The waiting is over. The moments of hope come together and the fullness is here. In our home the computer is about to be turned off and the focus turned toward family…so I’ll post my Christmas today.  

All the noise turns to celebration. We cannot separate the end of the story from the beginning, because we know this babe will grow. We know what He will do, the way He will touch lepers and blind. The way He will feed thousands from simple offerings. The way He will change everything.

We cannot separate the Babe from the teacher, from the Savior, from the King.

For a moment, though, we take all the days of waiting and of turning our eyes toward the manger, and we do our best to take it all in.

It’s okay…we never will be able to take it all in.

God came. He came. He came as a baby. We could never have imagined anything that would change things so utterly.

The waiting is over…rejoice.

The Nativity

“For unto us a child is born.” — Isaiah

The thatch of the roof was as golden,
Though dusty the straw was and old,
The wind was a peal as of trumpets,
Though barren and blowing and cold:
The mother’s hair was a glory,
Though loosened and torn,
For under the eaves in the gloaming –
A child was born.

O, if a man sought a sign in the inmost
That God shaketh broadest his best,
That things fairest are oldest and simplest,
In the first days created and blest:
Far flush all the tufts of the clover,
Thick mellows the corn,
A cloud shapes, a daisy is opened –
A child is born.

With raw mists of the earth-rise about them,
Risen red from the ribs of the earth,
Wild and huddled, the man and the woman,
Bent dumb o’er the earliest birth;
Ere the first roof was hammered above them.
The first skin was worn,
Before code, before creed, before conscience –
A child was born.

What know we of aeons behind us,
Dim dynasties lost long ago,
Huge empires like dreams unremembered,
Dread epics of glory and woe?
This we know, that with blight and with blessing,
With flower and with thorn,
Love was there, and his cry was among them –
“A child is born.”

And to us, though we pore and unravel
Black dogmas that crush us and mar,
Through parched lips pessimistic dare mutter
Hoarse fates of a frost-bitten star;
Though coarse strains and heredities soil it,
Bleak reasoners scorn,
To us too, as of old, to us also –
A child is born.

Though the darkness be noisy with systems,
Dark fancies that fret and disprove;
Still the plumes stir around us, above us,
The tings of the shadow of love.
Still the fountains of life are unbroken,
Their splendour unshorn;
The secret, the symbol, the promise –
A child is born.

Have a myriad children been quickened,
Have a myriad children grown old,
Grown gross and unloved and embittered,
Grown cunning and savage and cold?
God abides in a terrible patience,
Unangered, unworn,
And again for the child that was squandered –
A child is born.

In the time of dead things it is living,
In the moonless grey night is a gleam,
Still the babe that is quickened may conquer,
The life that is new may redeem.
Ho, princes and priests, have you heard it?
Grow pale through your scorn.
Huge dawns sleep before us, stern changes –
A child is born.

More than legions that toss and that trample,
More than choirs that bend Godward and sing,
Than the blast of the lips of the prophet,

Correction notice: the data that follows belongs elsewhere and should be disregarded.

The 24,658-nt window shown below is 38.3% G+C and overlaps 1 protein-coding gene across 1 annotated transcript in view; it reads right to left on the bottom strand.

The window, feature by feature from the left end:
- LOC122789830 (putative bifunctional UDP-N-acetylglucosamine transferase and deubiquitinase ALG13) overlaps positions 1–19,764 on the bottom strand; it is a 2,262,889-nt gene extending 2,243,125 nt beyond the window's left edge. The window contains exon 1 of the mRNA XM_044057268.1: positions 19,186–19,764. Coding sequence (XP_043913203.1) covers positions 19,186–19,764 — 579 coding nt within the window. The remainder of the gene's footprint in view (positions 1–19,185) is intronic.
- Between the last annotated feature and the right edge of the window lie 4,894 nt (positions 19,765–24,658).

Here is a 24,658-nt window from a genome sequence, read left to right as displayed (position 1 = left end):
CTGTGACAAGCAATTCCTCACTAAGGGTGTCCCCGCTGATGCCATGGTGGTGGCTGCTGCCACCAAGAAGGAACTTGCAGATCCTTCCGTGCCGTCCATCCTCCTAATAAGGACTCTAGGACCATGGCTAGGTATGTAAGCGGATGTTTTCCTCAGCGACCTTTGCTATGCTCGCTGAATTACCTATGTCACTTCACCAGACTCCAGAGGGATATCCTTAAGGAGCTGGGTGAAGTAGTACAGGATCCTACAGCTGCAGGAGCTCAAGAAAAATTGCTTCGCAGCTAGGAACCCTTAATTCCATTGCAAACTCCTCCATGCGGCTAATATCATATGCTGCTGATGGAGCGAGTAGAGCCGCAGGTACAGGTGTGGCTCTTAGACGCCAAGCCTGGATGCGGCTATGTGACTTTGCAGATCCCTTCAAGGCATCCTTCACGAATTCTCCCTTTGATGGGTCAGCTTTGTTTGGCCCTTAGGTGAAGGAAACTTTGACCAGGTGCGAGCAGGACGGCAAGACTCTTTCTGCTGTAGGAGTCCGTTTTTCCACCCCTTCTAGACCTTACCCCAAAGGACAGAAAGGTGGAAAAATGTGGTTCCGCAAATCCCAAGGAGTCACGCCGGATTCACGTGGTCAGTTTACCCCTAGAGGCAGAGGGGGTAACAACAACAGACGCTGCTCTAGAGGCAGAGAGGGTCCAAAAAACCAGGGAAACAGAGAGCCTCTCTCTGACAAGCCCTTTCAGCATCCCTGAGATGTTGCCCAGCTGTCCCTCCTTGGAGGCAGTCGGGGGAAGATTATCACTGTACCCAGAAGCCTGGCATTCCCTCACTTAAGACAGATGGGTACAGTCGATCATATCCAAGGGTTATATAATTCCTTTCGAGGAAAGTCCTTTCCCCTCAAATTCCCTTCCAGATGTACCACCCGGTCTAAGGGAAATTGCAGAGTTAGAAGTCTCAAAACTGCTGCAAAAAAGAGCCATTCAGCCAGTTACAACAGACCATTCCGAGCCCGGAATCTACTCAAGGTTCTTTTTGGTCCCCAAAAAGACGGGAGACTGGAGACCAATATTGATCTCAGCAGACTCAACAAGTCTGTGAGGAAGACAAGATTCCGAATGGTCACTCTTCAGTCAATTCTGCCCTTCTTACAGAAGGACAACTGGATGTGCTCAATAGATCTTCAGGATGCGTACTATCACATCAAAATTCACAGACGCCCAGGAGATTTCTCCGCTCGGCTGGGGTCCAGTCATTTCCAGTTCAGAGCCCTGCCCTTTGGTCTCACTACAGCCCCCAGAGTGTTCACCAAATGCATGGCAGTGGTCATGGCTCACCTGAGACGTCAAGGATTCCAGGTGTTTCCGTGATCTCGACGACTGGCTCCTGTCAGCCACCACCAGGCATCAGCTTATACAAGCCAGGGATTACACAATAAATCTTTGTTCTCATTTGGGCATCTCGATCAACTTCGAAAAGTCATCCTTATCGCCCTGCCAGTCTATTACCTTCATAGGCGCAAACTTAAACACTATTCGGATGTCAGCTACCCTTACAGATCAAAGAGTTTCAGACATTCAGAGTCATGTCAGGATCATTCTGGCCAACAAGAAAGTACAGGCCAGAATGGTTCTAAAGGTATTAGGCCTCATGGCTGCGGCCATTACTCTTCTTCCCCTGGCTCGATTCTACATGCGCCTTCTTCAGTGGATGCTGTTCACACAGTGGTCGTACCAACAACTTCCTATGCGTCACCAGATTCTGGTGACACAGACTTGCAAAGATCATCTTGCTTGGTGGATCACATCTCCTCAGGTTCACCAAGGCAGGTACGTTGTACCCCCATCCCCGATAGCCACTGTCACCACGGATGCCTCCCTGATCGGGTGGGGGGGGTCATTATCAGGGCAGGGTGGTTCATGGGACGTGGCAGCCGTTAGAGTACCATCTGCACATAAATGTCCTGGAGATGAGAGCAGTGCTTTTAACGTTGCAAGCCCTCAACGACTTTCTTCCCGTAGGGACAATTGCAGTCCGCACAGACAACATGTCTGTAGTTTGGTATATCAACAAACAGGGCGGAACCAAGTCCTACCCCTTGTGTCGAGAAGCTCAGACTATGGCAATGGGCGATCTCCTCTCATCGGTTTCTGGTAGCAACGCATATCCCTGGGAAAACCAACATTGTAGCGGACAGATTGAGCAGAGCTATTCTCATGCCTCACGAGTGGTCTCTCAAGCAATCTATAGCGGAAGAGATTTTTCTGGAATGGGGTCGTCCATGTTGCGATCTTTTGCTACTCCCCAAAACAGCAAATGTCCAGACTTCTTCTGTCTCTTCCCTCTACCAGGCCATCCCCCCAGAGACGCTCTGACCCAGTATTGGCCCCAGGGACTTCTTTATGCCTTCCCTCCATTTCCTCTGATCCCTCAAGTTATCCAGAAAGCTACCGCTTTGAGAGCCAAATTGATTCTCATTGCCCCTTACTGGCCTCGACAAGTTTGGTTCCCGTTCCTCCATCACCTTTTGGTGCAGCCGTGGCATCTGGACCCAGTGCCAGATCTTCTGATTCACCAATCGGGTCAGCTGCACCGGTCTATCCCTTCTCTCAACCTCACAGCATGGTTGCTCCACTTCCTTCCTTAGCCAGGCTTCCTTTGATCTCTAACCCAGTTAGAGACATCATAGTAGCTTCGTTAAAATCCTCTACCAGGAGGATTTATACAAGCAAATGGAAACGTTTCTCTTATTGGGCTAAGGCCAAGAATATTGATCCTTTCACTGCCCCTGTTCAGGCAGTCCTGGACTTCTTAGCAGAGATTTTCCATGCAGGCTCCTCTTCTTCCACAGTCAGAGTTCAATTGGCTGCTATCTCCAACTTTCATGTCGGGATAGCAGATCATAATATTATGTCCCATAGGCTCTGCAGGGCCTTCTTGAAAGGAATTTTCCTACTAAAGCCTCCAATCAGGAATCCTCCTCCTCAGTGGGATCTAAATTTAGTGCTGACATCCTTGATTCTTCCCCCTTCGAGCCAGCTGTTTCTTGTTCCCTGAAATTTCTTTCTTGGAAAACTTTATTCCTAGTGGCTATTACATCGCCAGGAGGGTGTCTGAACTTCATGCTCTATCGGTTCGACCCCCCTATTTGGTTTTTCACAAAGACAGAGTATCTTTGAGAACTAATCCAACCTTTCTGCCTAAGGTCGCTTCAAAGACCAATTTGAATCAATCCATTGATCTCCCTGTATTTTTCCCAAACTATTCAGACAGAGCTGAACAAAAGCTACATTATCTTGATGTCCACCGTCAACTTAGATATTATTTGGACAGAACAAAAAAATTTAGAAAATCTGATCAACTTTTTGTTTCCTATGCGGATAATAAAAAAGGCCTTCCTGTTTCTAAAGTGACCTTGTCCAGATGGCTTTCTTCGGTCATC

Than the sword in the hands of the King,
More strong against Evil than judges
That smite and that scorn,
The greatest, the last, and the sternest –
A child is born.

And the rafters of toil still are gilded
With the dawn of the star of the heart,
And the Wise Men draw near in the twilight,
Who are weary of learning and art,
And the face of the tyrant is darkened,
His spirit is torn,
For a new King is throned of a nation –
A child is born.

And the mother still joys for the whispered
First stir of unspeakable things;
Still feels that high moment unfurling,
Red glories of Gabriel’s wings.
Still the babe of an hour is a master
Whom angels adorn,
Emmanuel, prophet, annointed –
A child is born.

To the rusty barred doors of the hungry,
To the struggle for life and the din,
Still, with brush of bright plumes and with knocking,
The Kingdom of God enters in.
To the daughters of patience that labour
That weep and are worn,
One moment of love and of laughter –
A child is born.

To the last dizzy circles of pleasure,
Of fashion and song-swimming nights,
Comes yet hope’s obscure crucifixion,
The birth fire that quickens and bites,
To the daughters of fame that are idle,
That smile and that scorn,
One moment of darkness and travail –
A child is born.

And till man and his riddle be answered,
While earth shall remain and desire,
While the flesh of a man is as grass is,
The soul of a man as a fire,
While the daybreak shall come with its banner,
The moon with its horn,
It shall rest with us that which is written –
“A child is born.”

And for him that shall dream that the martyr
Is banished, and love but a toy,
That life lives not through pain and surrender,
Living only through self and its joy,
Shall the Lord God erase from the body
The oath he has sworn?
Bend back to thy work, saying only –
“A child is born.”

And Thou that art still in the cradle,
The sun being crown for Thy brow,
Make answer, our flesh, make an answer.
Say whence art Thou come? Who art Thou?
Art Thou come back on earth for our teaching,
To train or to warn?
Hush! How may we know, knowing only –
A child is born?

– c.1893

A Staggering Reality.

Yesterday, thankfully, was better. Hitting a wall makes you sit down and catch your breath. That helps. I let go of some things and now we proceed. That is the wonderful thing about grace…we do not move on nagging ourselves about our failures and our shortcomings. About our sin.